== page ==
OPINION: Stop paying lip service to inclusivity

Illustration by Lindsay Hart.

This story is part of The Commonwealth Times’ special coverage in honor of its 50th anniversary.

Brianna ScottOpinions Editor

As we reflect on the past 50 years as a student newspaper, I want to reflect on and critique the lack of inclusivity at this newspaper that holds a weird place in my heart.

This newspaper has given me a platform that allows me to express my opinions on issues that I’m passionate about. This newspaper has no shortage of coverage on issues related to diversity. This newspaper holds VCU and its population accountable to our school’s commitment to diversity.

However, inside the newsroom, that platform is no longer present. Inside the newsroom, diversity appears to be about aesthetics rather than taking actions to make sure that our newsroom not only reflects the population of our student body, but that we are valuing and learning from the minority voices who contribute to The CT. Inside the newsroom, we don’t hold ourselves accountable to implement diverse and inclusive efforts.

Based on data from the 2018-2019 school year, 13% of students at VCU are Asian, 17.3% are black and 8.3% are Hispanic or Latino. Just under half of students are white.

In terms of gender, which doesn’t specifically include non-binary and transgender representation, VCU is over 60% female versus nearly 40% male. There is no demographic data based on this report of LGBTQIA+ students.

Taking a peek at the SMC professional staff page, there are currently no people of color, and that is painfully present when you walk into the SMC on Broad Street. Before the current SMC Director Allison Dyche joined, professional staff was strictly comprised of white men.

The CT’s staff has evolutionized over the past 50 years in terms of diversity. We originally were a publication that was run predominantly by men and little to no people of color or queer staff members. Staff has always been small, so it won’t be possible to have representatives of every background.

Looking at our current masthead, not including contributing staff, about half of our staff is white, almost a third is Asian and the remainder is black. Currently, women dominate our staff. When it comes to our LGBTQ+ staff, the numbers are even smaller.

It’s refreshing to see, but it’s not what it could be.

I’m the only black woman on staff this year. I’m not the first black woman on staff; I’m not even the first black opinions editor. But it’s hard feeling like I’m alone in this.

Often times, I feel left out of conversations about how we operate as an organization because I’ve only been on staff for a semester and because a lot of the time, I’m the only person questioning the environment that seems to be set in stone — an environment that is quite neglectful of students of marginalized backgrounds.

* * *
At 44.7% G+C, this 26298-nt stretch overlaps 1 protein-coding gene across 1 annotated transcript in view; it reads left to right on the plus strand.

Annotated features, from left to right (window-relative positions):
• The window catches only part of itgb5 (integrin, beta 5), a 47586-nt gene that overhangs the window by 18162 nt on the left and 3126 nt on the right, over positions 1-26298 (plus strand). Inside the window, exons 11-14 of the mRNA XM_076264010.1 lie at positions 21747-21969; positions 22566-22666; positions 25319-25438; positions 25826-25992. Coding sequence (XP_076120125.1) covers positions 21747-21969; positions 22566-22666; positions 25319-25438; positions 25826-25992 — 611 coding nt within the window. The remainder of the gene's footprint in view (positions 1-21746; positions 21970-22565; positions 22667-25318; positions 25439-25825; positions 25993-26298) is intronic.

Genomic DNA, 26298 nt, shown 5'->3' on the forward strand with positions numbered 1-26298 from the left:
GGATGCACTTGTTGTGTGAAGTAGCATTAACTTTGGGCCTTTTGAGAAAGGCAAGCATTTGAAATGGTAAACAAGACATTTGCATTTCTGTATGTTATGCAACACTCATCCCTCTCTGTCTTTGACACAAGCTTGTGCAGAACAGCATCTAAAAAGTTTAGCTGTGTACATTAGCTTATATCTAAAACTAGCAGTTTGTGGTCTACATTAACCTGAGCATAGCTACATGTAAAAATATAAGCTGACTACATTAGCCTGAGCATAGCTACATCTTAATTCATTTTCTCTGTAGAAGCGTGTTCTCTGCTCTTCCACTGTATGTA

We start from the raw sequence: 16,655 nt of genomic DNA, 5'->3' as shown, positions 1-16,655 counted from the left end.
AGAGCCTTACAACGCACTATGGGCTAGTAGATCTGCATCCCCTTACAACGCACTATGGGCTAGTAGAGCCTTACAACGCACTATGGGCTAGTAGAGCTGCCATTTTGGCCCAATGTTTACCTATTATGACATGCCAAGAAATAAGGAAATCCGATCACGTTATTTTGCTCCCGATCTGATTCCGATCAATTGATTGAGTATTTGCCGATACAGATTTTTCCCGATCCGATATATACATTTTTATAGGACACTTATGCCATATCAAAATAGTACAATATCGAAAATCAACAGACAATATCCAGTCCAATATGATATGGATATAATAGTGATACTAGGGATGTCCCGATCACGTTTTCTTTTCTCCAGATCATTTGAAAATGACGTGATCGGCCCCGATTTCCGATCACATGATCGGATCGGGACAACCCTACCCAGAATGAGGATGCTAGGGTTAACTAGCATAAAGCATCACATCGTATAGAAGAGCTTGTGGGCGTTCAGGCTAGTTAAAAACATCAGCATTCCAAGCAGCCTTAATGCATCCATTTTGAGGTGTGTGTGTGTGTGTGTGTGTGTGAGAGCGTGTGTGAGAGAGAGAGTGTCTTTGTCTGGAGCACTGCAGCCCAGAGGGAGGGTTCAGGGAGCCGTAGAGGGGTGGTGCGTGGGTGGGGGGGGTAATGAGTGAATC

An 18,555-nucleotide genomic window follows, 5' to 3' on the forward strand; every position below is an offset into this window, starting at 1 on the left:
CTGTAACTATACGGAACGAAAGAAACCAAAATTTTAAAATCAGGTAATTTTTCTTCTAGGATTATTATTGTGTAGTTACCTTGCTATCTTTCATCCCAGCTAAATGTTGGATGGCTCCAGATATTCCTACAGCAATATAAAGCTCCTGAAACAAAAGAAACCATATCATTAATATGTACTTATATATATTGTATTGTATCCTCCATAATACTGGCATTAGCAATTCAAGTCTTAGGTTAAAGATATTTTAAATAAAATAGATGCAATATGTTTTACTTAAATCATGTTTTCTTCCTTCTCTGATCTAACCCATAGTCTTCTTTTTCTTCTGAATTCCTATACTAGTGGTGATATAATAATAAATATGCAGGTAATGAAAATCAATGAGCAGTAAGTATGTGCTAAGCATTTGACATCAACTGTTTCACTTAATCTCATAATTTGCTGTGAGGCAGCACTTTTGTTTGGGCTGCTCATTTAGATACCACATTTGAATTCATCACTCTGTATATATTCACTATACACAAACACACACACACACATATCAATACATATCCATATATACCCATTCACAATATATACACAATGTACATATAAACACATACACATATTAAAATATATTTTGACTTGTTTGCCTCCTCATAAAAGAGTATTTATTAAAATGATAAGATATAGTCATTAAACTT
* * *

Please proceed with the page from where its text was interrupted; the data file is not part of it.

We are the Student Media Center. We produce content that is a means of communication to the student population. But we really don’t reflect our students who go here. We have the power, as an independent student media organization, to foster an environment that is conscious of diversity and not afraid of handling conflict. We have the power to not tolerate bias or discrimination in our newsroom, as well as set guidelines and a code of conduct. We have the power to be more rigorous in recruiting students of varying backgrounds in terms of race, gender, sexuality and religion — and not just writers, but also designers, illustrators and photographers. In that recruitment, we would not just do it for numbers and looks. We recruit because we want to be a well-rounded newspaper.

This is what I would like to see in the future.

When I became opinions editor, it just so happened that my entire team evolved to be mainly black women. This wasn’t intentional. Is my team diverse in terms of race? No. But we are diverse in terms of ideas, and that’s a key element of diversity.

It can’t just be about what people are, it’s who people are.

Now when it comes to the inclusive effort, it’s not enough to give everyone a seat at the table. You have to listen to those at the table. That’s the first step.

Having discussions about bias and discrimination is uncomfortable. We are being confronted with the fact that we are all biased, prejudiced or discriminatory in some manner. Again, we have the power to confront that and unlearn problematic behaviors and thoughts.

We can’t be the best newspaper that I absolutely know we can be, and will be, if we don’t make more of a genuine effort to be inclusive rather than just paying lip service to it. You can say you want to be inclusive all you want, use a few minorities on staff as props and call it a day.

It means nothing if you don’t actually support the minorities you have on staff already and find better ways to uplift them.

I’ve made it my mission to be the loudest voice in the room, the biggest elephant in the room, that angry black woman who has a right to be angry because I refuse to tolerate something as minuscule but hurtful as a microaggression, to something as overt as acts of discrimination.

At The CT, as students, we have the ability to truly make a difference in the white, male-dominated realm of media. Let’s start today.

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